In Their Own Words: GOP Governors on Bush

What do Republican governors want from a second-term Bush administration? How have the president's policies affected the states? Stateline.org asked those questions of GOP governors attending the Republican National Convention in New York, and here's a sampling of their responses:

Arkansas Gov. Mike Huckabee, vice chairman of the National Governors Association, said he'd like to see Medicaid financing addressed in a second term. "(Bush) has been a governor, he does know what it's like. I think the President is on the right track."

Maryland Gov. Robert L. Ehrlich Jr.: "I'm not going to get into swift boat veterans, tax cuts and education policy, and America's standing in the world, and bi-lateral relations and unilateral relations. We choose W' because we choose strength, we choose consistency and we choose compassionate conservatism as practiced by this administration."

Massachusetts Gov. Mitt Romney: "Education is in my opinion the civil rights issue of this decade, if not this century. We have a huge achievement gap and the president is intent on making sure that all of our schools measure up and our kids have the opportunity to get the education we need in the next century."

Minnesota Gov. Tim Pawlenty: "Bush is a stronger leader (than Democratic opponent John Kerry) and his policies are more likely to sustain economic growth, and that's the engine, that's the horse that states and the nation ride and allow us to generate revenue so we can do more things. That's oversimplified, but the bottom line is President Bush is more likely to deliver economic vitality and economic growth, and that will benefit that states most directly and most dramatically."

Mississippi Gov. Haley Barbour, former two-time RNC chairman: "The governors feel very close to (Bush). It's people like HHS (the U.S. Department of Health and Human Services) that have been real overly giving to states for flexibility in policy, which the governors of both parties want. We feel very comfortable policy wise."

Montana Gov. Judy Martz: "In our state we have a lot of natural resources, so (Bush) realizes that we can't import everything that we use for fossil fuels and biomass. We should be using those things that are in our ground and on top of our ground environmentally safely, and he understands that."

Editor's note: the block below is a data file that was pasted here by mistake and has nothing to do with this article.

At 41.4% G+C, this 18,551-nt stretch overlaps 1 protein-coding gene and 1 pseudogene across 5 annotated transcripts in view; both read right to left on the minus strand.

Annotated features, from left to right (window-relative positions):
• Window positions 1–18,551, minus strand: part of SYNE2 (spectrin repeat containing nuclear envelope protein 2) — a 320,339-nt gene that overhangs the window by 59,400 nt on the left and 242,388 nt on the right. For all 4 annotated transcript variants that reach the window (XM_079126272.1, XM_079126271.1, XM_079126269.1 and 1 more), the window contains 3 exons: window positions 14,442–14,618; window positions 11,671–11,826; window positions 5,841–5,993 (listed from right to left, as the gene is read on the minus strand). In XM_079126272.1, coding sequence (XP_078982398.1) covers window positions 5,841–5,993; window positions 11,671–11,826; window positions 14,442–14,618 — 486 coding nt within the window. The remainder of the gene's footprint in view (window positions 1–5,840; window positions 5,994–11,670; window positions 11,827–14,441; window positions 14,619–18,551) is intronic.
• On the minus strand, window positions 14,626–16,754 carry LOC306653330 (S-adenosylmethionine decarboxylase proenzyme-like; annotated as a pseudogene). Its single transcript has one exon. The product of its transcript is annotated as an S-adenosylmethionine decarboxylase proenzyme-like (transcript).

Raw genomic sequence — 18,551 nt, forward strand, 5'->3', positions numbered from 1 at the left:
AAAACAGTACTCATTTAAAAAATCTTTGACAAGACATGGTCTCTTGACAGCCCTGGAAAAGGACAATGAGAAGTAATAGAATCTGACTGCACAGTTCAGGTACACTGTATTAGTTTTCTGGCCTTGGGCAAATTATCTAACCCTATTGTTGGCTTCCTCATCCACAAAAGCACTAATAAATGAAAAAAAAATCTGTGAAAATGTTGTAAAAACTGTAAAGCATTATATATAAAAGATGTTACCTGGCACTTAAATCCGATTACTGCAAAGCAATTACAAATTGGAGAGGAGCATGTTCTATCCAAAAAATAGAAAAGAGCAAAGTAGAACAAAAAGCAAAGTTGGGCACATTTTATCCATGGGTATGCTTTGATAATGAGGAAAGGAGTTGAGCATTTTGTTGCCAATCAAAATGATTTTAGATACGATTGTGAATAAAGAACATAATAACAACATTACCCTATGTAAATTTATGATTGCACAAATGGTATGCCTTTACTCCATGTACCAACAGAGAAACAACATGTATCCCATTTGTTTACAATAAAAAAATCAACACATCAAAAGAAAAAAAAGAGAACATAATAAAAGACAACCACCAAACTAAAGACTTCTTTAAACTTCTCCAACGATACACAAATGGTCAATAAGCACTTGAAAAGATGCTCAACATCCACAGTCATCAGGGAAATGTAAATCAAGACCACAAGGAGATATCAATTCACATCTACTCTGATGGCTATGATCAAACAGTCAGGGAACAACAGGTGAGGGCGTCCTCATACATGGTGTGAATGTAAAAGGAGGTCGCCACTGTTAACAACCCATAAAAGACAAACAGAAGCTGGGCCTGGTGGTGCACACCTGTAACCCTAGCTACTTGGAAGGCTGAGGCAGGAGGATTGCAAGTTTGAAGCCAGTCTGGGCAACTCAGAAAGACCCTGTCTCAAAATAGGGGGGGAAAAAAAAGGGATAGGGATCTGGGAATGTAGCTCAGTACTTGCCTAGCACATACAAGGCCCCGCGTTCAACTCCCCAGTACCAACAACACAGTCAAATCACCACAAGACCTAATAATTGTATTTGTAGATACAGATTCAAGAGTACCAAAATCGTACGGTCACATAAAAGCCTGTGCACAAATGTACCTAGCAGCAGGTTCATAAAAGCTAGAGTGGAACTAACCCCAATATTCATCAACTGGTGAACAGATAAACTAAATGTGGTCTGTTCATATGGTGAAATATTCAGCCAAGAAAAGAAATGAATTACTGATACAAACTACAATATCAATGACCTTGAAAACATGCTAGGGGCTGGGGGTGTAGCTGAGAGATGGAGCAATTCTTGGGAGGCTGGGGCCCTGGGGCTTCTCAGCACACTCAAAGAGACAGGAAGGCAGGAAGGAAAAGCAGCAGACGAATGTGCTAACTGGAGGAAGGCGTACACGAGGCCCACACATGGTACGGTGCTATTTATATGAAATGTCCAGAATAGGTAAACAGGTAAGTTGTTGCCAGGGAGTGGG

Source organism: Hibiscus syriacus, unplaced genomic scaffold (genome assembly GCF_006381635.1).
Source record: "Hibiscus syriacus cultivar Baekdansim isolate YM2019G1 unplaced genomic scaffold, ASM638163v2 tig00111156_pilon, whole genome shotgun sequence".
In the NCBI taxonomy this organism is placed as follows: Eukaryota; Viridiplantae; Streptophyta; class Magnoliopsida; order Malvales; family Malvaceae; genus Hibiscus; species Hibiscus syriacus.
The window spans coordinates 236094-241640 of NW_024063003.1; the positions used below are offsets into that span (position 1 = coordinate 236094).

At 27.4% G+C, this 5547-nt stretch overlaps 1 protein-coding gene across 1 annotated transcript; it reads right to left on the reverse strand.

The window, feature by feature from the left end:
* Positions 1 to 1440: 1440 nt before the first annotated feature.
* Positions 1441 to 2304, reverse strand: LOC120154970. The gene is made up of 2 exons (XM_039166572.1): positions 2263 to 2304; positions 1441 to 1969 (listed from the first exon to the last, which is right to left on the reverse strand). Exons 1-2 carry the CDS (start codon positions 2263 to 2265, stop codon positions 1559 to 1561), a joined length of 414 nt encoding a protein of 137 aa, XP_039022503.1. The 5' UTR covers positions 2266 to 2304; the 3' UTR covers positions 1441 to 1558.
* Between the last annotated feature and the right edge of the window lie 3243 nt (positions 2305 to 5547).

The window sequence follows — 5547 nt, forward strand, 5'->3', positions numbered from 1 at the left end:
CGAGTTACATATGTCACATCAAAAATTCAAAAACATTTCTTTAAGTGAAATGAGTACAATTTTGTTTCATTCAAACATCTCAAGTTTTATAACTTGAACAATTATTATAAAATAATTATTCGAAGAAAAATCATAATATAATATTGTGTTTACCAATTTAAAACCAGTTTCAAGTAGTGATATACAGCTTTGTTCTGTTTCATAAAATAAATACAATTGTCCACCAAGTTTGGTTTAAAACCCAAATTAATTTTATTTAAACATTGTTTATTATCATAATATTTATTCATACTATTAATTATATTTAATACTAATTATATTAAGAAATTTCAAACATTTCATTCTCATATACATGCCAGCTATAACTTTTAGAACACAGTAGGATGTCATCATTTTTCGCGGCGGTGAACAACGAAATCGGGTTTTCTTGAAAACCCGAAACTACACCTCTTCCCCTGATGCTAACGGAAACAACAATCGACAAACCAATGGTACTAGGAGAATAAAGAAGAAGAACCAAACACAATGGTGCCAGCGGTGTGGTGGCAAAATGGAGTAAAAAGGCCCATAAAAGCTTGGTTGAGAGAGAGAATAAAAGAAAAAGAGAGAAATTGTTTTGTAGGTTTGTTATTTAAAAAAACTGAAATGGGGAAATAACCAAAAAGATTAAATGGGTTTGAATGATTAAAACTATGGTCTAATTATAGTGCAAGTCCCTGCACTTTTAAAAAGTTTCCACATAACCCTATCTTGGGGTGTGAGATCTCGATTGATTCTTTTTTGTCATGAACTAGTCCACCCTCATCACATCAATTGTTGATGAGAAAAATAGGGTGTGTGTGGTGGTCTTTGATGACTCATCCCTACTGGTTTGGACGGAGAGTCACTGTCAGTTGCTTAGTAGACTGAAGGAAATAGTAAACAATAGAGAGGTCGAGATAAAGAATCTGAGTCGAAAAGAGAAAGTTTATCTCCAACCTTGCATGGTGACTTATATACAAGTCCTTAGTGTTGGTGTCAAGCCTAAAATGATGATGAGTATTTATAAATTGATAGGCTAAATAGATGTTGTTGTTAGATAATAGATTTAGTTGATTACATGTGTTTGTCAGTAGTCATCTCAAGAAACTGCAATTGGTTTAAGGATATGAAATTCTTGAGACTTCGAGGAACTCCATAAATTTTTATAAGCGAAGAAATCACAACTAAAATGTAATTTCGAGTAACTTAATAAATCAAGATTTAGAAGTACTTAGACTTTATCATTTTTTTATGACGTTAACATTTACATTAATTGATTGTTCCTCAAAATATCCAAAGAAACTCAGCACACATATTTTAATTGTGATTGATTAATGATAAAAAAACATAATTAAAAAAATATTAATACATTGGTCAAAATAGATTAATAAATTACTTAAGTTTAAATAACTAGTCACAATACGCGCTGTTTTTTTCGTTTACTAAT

North Dakota Gov. John Hoeven: "We should allow imports of prescriptions from Canada. There's legislation pending on Capitol Hill. ... The way I put it is that we need to get it done."

New York Gov. George Pataki: "This president put in place the right economic policies at a critical time. The tax cuts of 2001 prevented what could have been an economic catastrophe, given all of the conditions that he incurred in the attacks of Sept. 11. The tax cuts of 2003 helped our financial markets, which matter so much to this state and this city."

Ohio Gov. Bob Taft, chairman of the Republican Governors Association: "The president recognizes that most of the new jobs in this country are coming from small, growing business. His tax cuts focused on helping small businesses to invest and create jobs, and I've been with the president all across Ohio as he highlights the success of small businessmen and small businesswomen."

New Jersey's former Gov. Christine Todd Whitman, who served as administrator of the Environmental Protection Agency, said she supports Bush's policy to give states regulatory control over the nation's forests. "I do believe that the states deserve to have a role here, as long as the overall and over-arching environmental standards are met."

South Carolina Gov. Mark Sanford: "I think my Democratic colleagues at the gubernatorial level have obviously said that (the federal government) should do more to help carry the weight for the states. The problem is that the states have got to handle themselves in regard to spending. We shot a lot of ourselves in our own feet at the state level. ... I disagree with this notion that the federal government has to bail us out of self-inflicted wounds on spending problems."

Wisconsin's former governor and U.S. Secretary of Health and Human Services Tommy Thompson: "Medicare has not been overhauled in almost 40 years, and it took this president, after 12 years of trying by the other side, to get it done. It was a monumental feat, but there are many more to come."

Wyoming's former Gov. Jim Geringer: "Under No Child Left Behind, we looked at schools that were not meeting all the standards, not as failing schools, but as the schools of highest priority. There are no unfunded mandates under No Child Left Behind. ... I think what most states are chafing at is when their states don't meet the overall goals, they feel the pressure of public opinion more than anything else. It is not written as a punitive law."

Stateline.org Staff Writer Eric Kelderman contributed to this report.